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Police station project manager explains need for space around construction site

By Howard B. Owens


A graphic released on April 11 by the City of Batavia showed what city officials believed at the time would be the available parking at Bank and Alva during the construction of the new police station.  Late last week, officials revealed that the entire parking lot north of Alva Place will be fenced off during construction.

The local press was not permitted in a meeting on Monday between business owners concerned about impacts on their shops during the construction of a new police station in Batavia, but afterward, the project manager spoke exclusively with The Batavian about what he tried to communicate during the discussion.

Ken Pearl explained the scope of construction, the need for the use of parking space next to the primary construction site, and the coordination and liability issues involved.

With five contractors involved -- there is no lead contractor -- there is a lot of complex work that needs to be coordinated with timelines that need to stay in sync.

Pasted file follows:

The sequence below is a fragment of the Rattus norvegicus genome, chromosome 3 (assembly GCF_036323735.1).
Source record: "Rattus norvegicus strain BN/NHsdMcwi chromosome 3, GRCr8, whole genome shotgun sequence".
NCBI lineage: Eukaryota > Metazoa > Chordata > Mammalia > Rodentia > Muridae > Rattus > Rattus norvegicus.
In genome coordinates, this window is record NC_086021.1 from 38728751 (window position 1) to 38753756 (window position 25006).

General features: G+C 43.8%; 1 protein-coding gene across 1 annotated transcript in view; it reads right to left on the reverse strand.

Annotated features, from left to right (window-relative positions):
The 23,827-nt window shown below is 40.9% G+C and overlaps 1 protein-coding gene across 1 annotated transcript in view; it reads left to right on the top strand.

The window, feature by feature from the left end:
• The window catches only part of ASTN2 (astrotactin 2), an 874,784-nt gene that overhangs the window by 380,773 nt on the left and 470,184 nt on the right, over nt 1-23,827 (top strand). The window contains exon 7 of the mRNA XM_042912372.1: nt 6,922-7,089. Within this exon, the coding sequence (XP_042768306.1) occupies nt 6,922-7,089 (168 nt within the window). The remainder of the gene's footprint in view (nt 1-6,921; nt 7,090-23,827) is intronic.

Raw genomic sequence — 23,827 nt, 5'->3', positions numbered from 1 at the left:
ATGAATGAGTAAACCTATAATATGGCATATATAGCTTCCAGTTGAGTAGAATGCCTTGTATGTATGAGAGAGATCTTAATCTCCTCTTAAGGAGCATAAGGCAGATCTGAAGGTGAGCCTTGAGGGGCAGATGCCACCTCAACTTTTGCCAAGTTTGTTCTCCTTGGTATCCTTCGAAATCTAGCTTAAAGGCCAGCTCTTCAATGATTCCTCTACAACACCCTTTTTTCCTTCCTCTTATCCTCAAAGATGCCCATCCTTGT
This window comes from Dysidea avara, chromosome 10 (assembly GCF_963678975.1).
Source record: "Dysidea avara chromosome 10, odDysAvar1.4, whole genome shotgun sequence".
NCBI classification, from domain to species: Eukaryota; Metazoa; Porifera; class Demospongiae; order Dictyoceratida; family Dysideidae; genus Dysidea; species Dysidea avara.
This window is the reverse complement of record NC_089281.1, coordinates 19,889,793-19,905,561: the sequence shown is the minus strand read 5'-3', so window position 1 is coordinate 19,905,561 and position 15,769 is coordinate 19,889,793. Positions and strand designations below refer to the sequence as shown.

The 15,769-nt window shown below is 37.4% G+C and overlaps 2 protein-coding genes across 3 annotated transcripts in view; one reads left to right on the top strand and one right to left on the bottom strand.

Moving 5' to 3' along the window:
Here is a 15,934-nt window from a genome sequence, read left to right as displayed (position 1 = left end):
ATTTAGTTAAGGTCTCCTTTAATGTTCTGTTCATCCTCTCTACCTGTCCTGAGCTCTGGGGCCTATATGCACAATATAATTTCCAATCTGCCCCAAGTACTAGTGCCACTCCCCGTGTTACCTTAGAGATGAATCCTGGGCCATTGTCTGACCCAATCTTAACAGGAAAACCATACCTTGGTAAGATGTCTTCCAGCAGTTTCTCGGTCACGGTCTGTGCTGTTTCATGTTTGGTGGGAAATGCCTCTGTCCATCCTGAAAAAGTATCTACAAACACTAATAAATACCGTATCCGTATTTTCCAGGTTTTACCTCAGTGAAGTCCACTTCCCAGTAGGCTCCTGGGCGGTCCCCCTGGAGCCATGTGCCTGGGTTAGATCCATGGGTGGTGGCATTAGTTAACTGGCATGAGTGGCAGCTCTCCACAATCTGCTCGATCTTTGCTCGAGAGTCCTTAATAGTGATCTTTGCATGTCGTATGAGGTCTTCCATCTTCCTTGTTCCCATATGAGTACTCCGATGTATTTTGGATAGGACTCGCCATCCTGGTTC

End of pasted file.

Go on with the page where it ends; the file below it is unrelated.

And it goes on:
The sudden dust-up over parking has contractors nervous about staying on schedule, Pearl indicated.

For this $15 million project, there is a general contract, a site contractor, an electrical contractor, a plumbing contractor, and a heating contractor. They’re all under separate contracts.

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“Now that this has become an issue, I have to speak on behalf of this group because they're aggrieved now, too,” Pearl said. “They’re under contract that go under state and federal government rules. And they're like, ‘Wait a minute, nobody can agree to just be moving this fence around because there's insurance issues, liability, and all kinds of stuff. Plus, we need space to work.’”

In the meeting with business owners, Pearl said he tried to convey the message that “this is our world.” He tried to show them what the contractors are supposed to be doing and why.

“We’ve got to put that fence up all around the parking lot on the city's boundary, and then we will transfer all the liability to the contractors," Pearl said. “They're responsible for everything that happens here. They can't have people in here. They're not trained, they're not wearing safety gear. The first thing the contractor is going to do is come in with expensive equipment, like a Thruway project or something or a road project. They're gonna be grinding up all this asphalt because it's all getting refurbished and pulled up. And we got to access the sewers and infrastructure elements underneath.”

Pearl explained that the need for contractor space next to the job site involves much more than asking workers to walk an extra 40 feet, as some business owners seem to believe.